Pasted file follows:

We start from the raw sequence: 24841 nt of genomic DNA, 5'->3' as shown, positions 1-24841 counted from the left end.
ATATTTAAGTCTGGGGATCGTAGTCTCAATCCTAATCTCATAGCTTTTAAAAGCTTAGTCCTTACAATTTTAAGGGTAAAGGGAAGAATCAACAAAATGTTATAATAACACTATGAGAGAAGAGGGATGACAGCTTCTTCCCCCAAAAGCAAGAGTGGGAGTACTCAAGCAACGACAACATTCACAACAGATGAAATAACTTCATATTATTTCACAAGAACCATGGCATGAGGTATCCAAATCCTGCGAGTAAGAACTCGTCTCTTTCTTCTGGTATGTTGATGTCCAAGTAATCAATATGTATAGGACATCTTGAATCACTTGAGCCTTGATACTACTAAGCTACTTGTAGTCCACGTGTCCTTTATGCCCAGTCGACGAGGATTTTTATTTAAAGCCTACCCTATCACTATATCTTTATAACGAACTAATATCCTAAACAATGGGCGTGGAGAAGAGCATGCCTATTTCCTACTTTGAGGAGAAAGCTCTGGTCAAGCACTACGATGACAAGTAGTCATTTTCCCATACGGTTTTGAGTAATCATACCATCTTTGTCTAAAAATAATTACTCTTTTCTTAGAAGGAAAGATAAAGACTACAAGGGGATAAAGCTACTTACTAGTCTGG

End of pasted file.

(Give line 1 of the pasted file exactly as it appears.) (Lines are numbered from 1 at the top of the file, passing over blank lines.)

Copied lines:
We start from the raw sequence: 24841 nt of genomic DNA, 5'->3' as shown, positions 1-24841 counted from the left end.